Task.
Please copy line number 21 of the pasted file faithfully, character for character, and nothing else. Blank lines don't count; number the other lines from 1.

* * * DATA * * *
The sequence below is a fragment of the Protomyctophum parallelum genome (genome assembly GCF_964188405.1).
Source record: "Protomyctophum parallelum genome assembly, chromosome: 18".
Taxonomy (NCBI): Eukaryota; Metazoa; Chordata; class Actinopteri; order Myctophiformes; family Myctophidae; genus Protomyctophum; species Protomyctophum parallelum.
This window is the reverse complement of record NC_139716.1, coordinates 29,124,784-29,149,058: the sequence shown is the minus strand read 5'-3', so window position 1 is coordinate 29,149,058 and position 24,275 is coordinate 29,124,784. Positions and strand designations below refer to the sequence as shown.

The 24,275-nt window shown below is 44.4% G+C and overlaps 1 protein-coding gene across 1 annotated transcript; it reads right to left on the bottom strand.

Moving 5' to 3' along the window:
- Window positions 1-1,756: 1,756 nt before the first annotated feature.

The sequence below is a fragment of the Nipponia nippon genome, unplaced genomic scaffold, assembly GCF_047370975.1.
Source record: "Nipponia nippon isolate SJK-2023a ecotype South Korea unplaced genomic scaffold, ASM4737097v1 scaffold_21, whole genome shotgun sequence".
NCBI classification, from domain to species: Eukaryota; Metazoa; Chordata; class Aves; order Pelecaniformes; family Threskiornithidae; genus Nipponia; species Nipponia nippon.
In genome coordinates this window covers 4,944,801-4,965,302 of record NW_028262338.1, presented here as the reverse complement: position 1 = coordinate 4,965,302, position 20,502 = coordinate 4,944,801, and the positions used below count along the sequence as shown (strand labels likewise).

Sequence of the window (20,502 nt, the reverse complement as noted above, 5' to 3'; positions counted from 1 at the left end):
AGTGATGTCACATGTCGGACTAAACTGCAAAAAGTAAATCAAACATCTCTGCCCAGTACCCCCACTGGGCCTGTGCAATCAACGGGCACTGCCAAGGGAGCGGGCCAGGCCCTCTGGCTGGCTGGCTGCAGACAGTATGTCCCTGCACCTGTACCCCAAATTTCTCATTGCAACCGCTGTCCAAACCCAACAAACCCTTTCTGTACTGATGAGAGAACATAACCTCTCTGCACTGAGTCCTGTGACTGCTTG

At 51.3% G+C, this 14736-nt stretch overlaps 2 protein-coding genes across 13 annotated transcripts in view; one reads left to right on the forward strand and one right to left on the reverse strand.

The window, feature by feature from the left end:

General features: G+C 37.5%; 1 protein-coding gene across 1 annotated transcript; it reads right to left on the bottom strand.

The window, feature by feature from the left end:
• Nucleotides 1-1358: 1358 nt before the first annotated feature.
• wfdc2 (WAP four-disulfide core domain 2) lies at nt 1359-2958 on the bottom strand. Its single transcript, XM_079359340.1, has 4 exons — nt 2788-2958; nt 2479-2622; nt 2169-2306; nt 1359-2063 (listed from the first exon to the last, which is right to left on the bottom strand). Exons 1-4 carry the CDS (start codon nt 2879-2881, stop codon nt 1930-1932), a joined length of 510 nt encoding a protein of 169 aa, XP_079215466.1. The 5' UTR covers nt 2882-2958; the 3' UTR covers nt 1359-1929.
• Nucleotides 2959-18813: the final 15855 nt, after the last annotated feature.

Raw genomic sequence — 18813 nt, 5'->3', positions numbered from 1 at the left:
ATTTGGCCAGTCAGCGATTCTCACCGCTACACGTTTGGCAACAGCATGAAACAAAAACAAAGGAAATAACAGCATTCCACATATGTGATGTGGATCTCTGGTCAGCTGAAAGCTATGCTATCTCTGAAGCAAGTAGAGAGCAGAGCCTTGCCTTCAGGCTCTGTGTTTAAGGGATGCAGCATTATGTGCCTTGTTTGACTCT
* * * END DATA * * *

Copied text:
Raw genomic sequence — 18813 nt, 5'->3', positions numbered from 1 at the left: